Where all of this is leading and how it all connects is utterly unfathomable this far, but I am hanging on every instant.

Sex is definitely in the air (especially every time Sonja Richter’s on screen: she did go out and get those leather pants, you know). There’s creepy Henrik still (the adjective creepy is applicable to a lot of people in this series). It’s weird how he denies being married to John the computer bod, yet he’s got his lovely dark-haired wife and two golden-haired daughters at home. There’s an early clue in the way he switches off the TV whilst the girls are watching it, which is done so casually it’s barely noticeable. And lovely wife is pestering him to approach Saga with this case he’s worrying about.

But yet again he’s off to the singles group, this time at the local trotting stadium. Episode 1’s dark-haired lady gives him the cold shoulder but look who’s here? None other than Saga Noren, needing to relax with some sex (strictly in accordance with her strictures) and reasoning that Henrik’s singles group is an easy way to get some complication-free fucking.

You know it’s a mistake, it’s a serious mistake, and nothing good is going to come of this, but yes, they do. Saga, having never had sex with a colleague before, asks Henrik if they announce it at work and thankfully he says no. Fur hilven!

I’ve refrained from commenting upon Saga until now because she is simply the most compelling part of these two episodes. As much as I miss Martin, I’m not missing Martin, if you know what I mean, because Saga is carrying this series single-handedly. She’s missing the hell out of Hans, and even she’s beginning to become aware of it, but she’s coming under serious pressure from two angles now, and I’m starting to get seriously worried about where this is going to go.

The first is her mother. Mama Noren is invading Saga’s life more and more, inviting herself into the squadroom, contacting Hans’ substitute, the overly-serious Linn. Papa has died, but that’s entirely secondary to Mama trying to get Saga to admit she was wrong over Mama hurting both Saga and her sister with her Munchausens by Proxy. Mama’s calm, almost smug insistence on Saga changing her mind is creepy and controlling and she seems to have taken in Linn, who is pressing Saga to behave, well, normally, and giving entirely too much credence to Mama. To the point of leading Saga directly to Papa’s Memorial Service which Linn is convinced she must attend. Saga drives away, but that’s not going to do her any good with the uncomprehending Linn.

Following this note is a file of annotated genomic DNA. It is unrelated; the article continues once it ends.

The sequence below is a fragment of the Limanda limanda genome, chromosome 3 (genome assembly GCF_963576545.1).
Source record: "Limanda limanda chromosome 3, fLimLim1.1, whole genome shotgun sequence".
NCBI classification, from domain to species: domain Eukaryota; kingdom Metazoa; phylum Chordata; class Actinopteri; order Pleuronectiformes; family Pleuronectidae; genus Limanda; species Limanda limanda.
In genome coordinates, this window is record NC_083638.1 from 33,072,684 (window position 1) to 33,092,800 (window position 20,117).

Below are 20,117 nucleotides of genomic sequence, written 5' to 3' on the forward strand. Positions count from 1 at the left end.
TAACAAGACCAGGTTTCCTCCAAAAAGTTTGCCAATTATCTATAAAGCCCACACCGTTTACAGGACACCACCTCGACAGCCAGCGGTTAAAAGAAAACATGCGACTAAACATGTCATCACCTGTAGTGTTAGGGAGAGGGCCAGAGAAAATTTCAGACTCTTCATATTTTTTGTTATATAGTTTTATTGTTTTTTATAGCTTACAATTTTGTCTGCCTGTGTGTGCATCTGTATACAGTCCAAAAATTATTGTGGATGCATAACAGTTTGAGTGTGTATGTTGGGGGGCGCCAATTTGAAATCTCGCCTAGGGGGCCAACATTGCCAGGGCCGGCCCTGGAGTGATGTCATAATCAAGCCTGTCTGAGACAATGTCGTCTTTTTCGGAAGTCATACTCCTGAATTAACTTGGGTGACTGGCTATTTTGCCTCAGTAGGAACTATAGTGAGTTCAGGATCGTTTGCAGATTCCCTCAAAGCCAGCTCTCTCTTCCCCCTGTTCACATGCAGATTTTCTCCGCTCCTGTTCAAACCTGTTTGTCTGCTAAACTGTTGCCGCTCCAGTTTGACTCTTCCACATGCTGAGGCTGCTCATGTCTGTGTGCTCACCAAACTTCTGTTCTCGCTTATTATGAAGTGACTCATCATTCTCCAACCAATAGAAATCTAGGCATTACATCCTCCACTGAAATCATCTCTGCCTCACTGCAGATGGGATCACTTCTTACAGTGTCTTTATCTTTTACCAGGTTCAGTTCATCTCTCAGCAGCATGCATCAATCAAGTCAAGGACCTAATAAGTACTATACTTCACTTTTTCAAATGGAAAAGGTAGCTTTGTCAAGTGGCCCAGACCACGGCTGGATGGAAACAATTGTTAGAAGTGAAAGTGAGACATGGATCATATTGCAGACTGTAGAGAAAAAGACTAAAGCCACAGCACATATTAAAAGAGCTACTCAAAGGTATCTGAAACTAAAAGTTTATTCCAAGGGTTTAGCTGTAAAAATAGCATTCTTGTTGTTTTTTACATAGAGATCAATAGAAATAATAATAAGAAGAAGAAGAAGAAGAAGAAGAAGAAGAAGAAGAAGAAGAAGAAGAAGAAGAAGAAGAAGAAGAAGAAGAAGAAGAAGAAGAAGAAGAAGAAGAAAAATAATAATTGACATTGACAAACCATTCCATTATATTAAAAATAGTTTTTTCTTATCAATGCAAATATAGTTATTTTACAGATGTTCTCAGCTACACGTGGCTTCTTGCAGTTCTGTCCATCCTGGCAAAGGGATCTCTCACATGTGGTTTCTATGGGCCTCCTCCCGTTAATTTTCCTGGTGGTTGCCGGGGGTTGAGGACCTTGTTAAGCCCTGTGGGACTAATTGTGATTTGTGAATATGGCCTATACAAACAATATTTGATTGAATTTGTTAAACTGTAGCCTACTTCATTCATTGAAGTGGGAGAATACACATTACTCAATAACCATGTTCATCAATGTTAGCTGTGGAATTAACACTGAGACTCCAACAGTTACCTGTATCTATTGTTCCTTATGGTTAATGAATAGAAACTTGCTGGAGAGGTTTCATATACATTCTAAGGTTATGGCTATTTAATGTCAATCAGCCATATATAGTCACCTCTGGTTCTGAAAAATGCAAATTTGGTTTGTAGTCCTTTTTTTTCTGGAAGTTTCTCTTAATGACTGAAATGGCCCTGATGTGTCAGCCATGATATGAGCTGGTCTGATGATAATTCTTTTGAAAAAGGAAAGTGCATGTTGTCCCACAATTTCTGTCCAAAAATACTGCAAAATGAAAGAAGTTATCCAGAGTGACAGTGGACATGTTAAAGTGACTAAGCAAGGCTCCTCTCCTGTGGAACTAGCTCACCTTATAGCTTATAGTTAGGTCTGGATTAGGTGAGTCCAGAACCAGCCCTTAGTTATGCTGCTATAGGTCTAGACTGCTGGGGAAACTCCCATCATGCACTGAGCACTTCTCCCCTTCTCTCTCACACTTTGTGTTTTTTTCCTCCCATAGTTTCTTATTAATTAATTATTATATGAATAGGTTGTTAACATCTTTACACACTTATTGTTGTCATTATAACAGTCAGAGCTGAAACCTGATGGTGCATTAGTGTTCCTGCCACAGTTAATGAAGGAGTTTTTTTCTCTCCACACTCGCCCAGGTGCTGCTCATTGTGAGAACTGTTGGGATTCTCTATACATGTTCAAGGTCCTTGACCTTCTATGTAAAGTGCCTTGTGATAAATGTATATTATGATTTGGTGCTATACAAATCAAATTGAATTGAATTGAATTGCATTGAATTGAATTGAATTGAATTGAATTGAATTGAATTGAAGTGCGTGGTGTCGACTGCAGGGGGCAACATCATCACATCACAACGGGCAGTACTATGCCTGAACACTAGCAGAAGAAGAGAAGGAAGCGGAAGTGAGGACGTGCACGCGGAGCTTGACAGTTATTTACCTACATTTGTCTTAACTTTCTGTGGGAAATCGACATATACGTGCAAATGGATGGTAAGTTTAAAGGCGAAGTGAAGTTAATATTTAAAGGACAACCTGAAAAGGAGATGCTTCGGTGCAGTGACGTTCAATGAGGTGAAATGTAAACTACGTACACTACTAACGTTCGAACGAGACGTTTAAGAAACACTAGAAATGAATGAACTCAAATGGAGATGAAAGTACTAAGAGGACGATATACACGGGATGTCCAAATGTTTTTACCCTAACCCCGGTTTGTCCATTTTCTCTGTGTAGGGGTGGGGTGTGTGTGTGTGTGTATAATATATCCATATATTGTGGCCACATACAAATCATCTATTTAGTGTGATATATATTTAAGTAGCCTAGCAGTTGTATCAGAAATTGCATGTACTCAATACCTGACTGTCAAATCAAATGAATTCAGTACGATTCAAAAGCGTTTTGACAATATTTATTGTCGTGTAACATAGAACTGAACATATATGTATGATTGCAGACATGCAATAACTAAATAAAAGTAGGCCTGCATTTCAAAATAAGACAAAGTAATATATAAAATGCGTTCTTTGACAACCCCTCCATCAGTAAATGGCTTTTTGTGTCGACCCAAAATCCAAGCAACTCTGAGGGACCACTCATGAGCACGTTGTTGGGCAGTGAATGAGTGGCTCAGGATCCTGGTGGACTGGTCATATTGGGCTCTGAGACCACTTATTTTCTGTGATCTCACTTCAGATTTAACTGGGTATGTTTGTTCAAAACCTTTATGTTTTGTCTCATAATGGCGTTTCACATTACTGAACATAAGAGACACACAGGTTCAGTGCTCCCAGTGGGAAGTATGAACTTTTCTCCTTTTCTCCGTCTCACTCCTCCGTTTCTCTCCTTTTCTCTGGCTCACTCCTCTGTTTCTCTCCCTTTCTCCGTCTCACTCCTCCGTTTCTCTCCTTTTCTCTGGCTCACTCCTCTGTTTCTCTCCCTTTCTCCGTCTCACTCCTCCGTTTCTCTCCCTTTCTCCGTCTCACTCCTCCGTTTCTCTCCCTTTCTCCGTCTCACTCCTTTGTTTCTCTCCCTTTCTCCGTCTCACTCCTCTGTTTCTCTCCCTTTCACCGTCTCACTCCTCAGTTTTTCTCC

There’s one more thing. Henrik does ask Saga to give a fresh perspective on his case. It’s a Missing Persons file from 2009, pretty thick too. Not Henrik’s case. Then we see Henrik back at home. His wife, dresses in a silver nightie, looks in on him. A second later, she’s not there. Between that and the TV earlier… But my intuition comes only just before the punch.

The Missing Person case involves three people. One lovely dark-haired woman. And two golden-haired daughters…